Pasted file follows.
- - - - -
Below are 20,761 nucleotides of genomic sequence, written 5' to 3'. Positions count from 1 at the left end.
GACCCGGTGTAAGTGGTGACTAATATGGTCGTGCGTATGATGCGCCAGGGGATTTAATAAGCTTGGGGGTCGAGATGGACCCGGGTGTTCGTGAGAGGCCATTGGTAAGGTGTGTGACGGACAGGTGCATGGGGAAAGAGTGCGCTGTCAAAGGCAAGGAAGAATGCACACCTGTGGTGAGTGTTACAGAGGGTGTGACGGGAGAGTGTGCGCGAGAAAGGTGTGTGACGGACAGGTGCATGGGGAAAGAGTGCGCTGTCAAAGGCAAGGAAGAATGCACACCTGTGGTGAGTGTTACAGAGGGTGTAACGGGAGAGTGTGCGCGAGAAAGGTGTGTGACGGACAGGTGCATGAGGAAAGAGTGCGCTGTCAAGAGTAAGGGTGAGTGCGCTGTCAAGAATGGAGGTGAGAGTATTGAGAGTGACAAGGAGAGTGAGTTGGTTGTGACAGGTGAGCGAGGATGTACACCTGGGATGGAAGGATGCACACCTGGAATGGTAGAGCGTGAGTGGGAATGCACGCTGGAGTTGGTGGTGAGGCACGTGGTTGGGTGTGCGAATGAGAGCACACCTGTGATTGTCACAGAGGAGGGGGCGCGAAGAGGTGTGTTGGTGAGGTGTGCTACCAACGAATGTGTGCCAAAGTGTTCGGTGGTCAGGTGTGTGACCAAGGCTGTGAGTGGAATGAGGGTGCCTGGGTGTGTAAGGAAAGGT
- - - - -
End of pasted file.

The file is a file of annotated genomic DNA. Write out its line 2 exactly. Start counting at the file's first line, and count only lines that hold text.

GACCCGGTGTAAGTGGTGACTAATATGGTCGTGCGTATGATGCGCCAGGGGATTTAATAAGCTTGGGGGTCGAGATGGACCCGGGTGTTCGTGAGAGGCCATTGGTAAGGTGTGTGACGGACAGGTGCATGGGGAAAGAGTGCGCTGTCAAAGGCAAGGAAGAATGCACACCTGTGGTGAGTGTTACAGAGGGTGTGACGGGAGAGTGTGCGCGAGAAAGGTGTGTGACGGACAGGTGCATGGGGAAAGAGTGCGCTGTCAAAGGCAAGGAAGAATGCACACCTGTGGTGAGTGTTACAGAGGGTGTAACGGGAGAGTGTGCGCGAGAAAGGTGTGTGACGGACAGGTGCATGAGGAAAGAGTGCGCTGTCAAGAGTAAGGGTGAGTGCGCTGTCAAGAATGGAGGTGAGAGTATTGAGAGTGACAAGGAGAGTGAGTTGGTTGTGACAGGTGAGCGAGGATGTACACCTGGGATGGAAGGATGCACACCTGGAATGGTAGAGCGTGAGTGGGAATGCACGCTGGAGTTGGTGGTGAGGCACGTGGTTGGGTGTGCGAATGAGAGCACACCTGTGATTGTCACAGAGGAGGGGGCGCGAAGAGGTGTGTTGGTGAGGTGTGCTACCAACGAATGTGTGCCAAAGTGTTCGGTGGTCAGGTGTGTGACCAAGGCTGTGAGTGGAATGAGGGTGCCTGGGTGTGTAAGGAAAGGT